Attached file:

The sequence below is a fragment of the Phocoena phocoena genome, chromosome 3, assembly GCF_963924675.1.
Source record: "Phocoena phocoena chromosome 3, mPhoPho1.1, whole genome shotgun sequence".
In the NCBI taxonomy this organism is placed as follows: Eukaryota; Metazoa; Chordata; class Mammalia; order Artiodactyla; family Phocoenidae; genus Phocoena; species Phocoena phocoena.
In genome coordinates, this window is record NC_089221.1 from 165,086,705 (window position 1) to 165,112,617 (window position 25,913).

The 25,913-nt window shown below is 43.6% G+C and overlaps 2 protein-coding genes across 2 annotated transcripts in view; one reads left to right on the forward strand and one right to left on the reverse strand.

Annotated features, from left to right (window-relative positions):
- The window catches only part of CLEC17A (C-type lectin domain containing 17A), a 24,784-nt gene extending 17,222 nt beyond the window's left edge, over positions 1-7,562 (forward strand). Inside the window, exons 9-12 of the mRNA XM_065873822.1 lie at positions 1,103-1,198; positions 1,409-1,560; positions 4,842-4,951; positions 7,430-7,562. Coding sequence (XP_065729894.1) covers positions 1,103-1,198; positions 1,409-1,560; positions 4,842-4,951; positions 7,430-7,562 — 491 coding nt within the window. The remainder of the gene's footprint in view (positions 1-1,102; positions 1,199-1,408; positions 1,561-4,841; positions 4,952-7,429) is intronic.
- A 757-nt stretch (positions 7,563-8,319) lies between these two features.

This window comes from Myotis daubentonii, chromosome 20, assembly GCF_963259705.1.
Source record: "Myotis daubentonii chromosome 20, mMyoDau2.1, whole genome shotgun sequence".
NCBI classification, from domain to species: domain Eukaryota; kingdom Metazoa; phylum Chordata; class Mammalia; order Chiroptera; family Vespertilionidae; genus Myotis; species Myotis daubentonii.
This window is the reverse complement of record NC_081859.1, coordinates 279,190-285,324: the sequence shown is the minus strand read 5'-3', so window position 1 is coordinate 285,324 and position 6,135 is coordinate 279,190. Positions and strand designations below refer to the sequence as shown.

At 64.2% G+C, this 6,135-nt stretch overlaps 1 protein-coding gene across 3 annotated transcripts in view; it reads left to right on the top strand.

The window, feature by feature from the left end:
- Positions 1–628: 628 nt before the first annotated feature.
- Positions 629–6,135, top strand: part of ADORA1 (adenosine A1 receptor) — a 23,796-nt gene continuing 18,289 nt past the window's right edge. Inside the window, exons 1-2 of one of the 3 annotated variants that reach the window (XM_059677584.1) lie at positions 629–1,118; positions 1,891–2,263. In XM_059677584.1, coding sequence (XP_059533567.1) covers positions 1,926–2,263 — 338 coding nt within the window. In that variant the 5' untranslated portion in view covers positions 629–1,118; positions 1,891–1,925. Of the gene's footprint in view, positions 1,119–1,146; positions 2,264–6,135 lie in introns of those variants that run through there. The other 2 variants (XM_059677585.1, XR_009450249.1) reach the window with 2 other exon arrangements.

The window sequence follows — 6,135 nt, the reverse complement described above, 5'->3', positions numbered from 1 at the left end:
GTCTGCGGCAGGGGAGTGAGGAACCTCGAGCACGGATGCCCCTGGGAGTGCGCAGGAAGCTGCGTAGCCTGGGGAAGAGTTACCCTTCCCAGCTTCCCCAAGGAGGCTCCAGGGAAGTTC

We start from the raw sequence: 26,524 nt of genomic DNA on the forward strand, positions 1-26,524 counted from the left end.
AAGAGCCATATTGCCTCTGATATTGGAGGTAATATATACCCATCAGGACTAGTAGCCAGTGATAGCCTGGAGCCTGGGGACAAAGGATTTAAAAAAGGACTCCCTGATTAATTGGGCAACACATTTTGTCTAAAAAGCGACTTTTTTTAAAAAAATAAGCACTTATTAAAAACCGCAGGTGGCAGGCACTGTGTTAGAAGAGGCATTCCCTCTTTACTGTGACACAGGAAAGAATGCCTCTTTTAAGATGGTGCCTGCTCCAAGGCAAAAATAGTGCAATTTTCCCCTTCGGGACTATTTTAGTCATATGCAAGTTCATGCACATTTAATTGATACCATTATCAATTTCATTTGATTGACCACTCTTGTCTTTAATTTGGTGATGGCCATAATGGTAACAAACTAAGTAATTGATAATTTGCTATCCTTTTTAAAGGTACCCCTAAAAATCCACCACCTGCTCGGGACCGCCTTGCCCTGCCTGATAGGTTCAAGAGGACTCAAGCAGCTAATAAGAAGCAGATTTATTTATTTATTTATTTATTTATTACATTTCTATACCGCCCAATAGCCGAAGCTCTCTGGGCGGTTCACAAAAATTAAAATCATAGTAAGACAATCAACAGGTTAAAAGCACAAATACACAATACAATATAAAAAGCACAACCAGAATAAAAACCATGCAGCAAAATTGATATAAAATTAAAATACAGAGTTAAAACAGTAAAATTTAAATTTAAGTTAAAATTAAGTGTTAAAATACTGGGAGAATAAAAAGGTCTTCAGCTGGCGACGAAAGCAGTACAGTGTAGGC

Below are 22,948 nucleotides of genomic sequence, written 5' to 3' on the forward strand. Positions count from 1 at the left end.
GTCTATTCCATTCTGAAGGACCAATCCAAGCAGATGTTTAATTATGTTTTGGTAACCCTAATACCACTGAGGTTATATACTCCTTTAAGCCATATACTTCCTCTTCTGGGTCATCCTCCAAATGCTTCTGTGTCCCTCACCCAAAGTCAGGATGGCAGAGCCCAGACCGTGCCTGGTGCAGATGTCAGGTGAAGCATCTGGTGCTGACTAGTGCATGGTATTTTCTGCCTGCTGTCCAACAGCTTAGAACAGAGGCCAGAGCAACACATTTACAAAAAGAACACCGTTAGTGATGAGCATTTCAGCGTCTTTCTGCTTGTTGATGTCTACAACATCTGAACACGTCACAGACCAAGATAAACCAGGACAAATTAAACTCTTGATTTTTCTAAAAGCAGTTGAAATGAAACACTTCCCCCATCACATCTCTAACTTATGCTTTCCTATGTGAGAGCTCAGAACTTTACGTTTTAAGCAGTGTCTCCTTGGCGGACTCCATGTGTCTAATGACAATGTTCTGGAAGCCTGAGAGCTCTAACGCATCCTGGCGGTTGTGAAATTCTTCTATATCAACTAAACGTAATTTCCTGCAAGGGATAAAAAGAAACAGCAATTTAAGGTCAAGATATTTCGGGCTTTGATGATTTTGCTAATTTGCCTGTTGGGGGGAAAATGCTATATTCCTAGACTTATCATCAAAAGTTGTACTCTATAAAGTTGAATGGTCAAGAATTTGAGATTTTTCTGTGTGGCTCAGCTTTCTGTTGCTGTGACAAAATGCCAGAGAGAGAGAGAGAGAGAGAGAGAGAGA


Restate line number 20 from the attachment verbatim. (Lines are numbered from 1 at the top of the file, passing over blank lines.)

AAGAGCCATATTGCCTCTGATATTGGAGGTAATATATACCCATCAGGACTAGTAGCCAGTGATAGCCTGGAGCCTGGGGACAAAGGATTTAAAAAAGGACTCCCTGATTAATTGGGCAACACATTTTGTCTAAAAAGCGACTTTTTTTAAAAAAATAAGCACTTATTAAAAACCGCAGGTGGCAGGCACTGTGTTAGAAGAGGCATTCCCTCTTTACTGTGACACAGGAAAGAATGCCTCTTTTAAGATGGTGCCTGCTCCAAGGCAAAAATAGTGCAATTTTCCCCTTCGGGACTATTTTAGTCATATGCAAGTTCATGCACATTTAATTGATACCATTATCAATTTCATTTGATTGACCACTCTTGTCTTTAATTTGGTGATGGCCATAATGGTAACAAACTAAGTAATTGATAATTTGCTATCCTTTTTAAAGGTACCCCTAAAAATCCACCACCTGCTCGGGACCGCCTTGCCCTGCCTGATAGGTTCAAGAGGACTCAAGCAGCTAATAAGAAGCAGATTTATTTATTTATTTATTTATTTATTACATTTCTATACCGCCCAATAGCCGAAGCTCTCTGGGCGGTTCACAAAAATTAAAATCATAGTAAGACAATCAACAGGTTAAAAGCACAAATACACAATACAATATAAAAAGCACAACCAGAATAAAAACCATGCAGCAAAATTGATATAAAATTAAAATACAGAGTTAAAACAGTAAAATTTAAATTTAAGTTAAAATTAAGTGTTAAAATACTGGGAGAATAAAAAGGTCTTCAGCTGGCGACGAAAGCAGTACAGTGTAGGC